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Russian government announces ‘follow the money’ initiative, will name and shame brands advertising on piracy sites

By | Published on Friday 2 October 2015


A number of governments around the world have promoted the ‘follow the money’ approach to combating online piracy in recent years, arguing that one of the most effective ways to target copyright infringing operations is to go after their revenue, by getting credit card companies and PayPal to refuse to work with such sites, and then discouraging companies from placing ads on them.

The latest government to join this party is Russia’s, which has been busy boosting its “look at us, protecting your intellectual property” credentials in recent years. The country’s Ministry Of Communications is going to start naming and shaming big brands whose ads are appearing on piracy sites in the country.

It is planning on publishing a list of over 100 such companies, though has already called out car firms Ford, Toyota, Nissan, Mazda and Volvo for being slack on their ad placements. Microsoft makes the list too, which is ironic given how much effort it has put into protecting its own intellectual property over the years.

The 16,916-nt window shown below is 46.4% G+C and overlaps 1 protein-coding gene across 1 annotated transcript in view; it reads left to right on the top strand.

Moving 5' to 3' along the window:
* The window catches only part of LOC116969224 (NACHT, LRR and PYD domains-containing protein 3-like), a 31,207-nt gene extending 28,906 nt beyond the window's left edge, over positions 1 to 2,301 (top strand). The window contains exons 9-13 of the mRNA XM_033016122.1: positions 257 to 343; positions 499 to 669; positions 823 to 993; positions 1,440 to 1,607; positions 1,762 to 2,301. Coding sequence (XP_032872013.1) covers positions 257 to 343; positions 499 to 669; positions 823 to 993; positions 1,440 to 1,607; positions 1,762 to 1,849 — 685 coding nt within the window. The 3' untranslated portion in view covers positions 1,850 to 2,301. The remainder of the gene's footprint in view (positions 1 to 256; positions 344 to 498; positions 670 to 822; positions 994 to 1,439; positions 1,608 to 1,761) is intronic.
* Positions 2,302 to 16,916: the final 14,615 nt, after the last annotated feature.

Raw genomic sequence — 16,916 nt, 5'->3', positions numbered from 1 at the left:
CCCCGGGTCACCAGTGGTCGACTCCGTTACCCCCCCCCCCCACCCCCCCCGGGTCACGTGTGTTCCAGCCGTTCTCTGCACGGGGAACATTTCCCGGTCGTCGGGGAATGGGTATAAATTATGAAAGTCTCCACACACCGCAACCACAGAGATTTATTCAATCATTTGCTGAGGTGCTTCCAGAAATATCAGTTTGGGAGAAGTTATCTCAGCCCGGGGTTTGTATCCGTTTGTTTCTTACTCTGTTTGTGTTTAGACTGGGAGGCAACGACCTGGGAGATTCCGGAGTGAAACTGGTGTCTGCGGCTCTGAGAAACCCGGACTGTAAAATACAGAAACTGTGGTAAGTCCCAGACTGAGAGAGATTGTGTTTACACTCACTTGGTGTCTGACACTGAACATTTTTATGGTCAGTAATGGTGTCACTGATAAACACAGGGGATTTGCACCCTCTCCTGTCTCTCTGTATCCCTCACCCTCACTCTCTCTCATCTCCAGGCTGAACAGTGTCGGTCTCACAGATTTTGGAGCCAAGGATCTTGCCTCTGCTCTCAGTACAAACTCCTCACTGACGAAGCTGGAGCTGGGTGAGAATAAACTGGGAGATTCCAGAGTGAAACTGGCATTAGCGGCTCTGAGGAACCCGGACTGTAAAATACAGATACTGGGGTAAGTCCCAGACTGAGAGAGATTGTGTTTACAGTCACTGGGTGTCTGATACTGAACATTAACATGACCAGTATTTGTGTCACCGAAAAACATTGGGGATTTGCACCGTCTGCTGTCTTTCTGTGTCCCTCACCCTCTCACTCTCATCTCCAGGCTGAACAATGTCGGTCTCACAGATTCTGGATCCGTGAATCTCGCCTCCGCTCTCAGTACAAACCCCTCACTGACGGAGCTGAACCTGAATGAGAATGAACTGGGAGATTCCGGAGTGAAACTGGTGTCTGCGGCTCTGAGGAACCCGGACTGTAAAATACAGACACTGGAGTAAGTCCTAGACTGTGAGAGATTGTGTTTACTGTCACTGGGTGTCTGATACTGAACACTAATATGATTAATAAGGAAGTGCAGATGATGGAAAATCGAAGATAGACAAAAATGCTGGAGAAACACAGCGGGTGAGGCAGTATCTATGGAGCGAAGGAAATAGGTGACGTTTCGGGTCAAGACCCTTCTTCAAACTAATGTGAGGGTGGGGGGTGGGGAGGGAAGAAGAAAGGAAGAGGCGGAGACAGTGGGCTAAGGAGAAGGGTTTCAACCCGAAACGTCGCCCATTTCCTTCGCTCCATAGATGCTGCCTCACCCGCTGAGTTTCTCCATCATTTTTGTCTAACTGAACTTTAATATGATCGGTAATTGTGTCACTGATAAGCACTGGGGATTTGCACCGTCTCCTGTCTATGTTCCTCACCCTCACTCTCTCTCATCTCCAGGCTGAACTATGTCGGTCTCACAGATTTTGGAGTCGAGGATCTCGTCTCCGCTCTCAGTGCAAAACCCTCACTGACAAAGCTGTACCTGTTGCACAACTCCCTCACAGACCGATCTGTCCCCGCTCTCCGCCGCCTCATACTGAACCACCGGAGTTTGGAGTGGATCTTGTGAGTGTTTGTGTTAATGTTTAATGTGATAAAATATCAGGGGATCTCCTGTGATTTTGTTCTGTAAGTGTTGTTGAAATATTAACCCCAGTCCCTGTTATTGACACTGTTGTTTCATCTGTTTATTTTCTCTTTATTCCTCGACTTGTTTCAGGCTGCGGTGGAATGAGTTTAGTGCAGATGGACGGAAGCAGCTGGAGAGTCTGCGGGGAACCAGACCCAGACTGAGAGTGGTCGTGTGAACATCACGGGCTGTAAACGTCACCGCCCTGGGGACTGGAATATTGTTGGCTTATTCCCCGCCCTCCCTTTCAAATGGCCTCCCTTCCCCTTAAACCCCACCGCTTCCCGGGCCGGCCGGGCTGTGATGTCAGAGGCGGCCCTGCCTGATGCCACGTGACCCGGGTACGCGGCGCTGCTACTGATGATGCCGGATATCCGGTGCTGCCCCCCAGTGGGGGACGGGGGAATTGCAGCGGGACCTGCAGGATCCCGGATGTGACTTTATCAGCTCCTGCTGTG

According to Moscow newspaper Izvestia, Russia’s Deputy Communications Minister Alexei Volin said that advertisers should “come to their senses” and consider the impact an association with piracy sites has on their brand. “We will publish a list of all those who advertise on pirate sites”, he added.

Of course, generally speaking it’s not that these big brands are going out of their way to advertise on piracy websites, rather they are outsourcing online activity to ad networks, which sometimes outsource to other networks. Somewhere along the lines their ads appear next to copyright infringing material. However rights owners argue brands should do more to ensure that doesn’t happen.

In the UK, the City Of London Police’s IP Crime Unit, which has also championed the follow the money approach, says that not only does big brand advertising provide income to piracy sites, but it legitimises their operations, in that less web-savvy consumers may assume they are accessing music and movies from a legit source because they see ads from legit brands they instantly recognise.

As with the City Of London Police, Russian authorities will start putting pressure on ad agencies on this issue, while alerting brands and media buyers to which sites are deemed to be copyright infringers.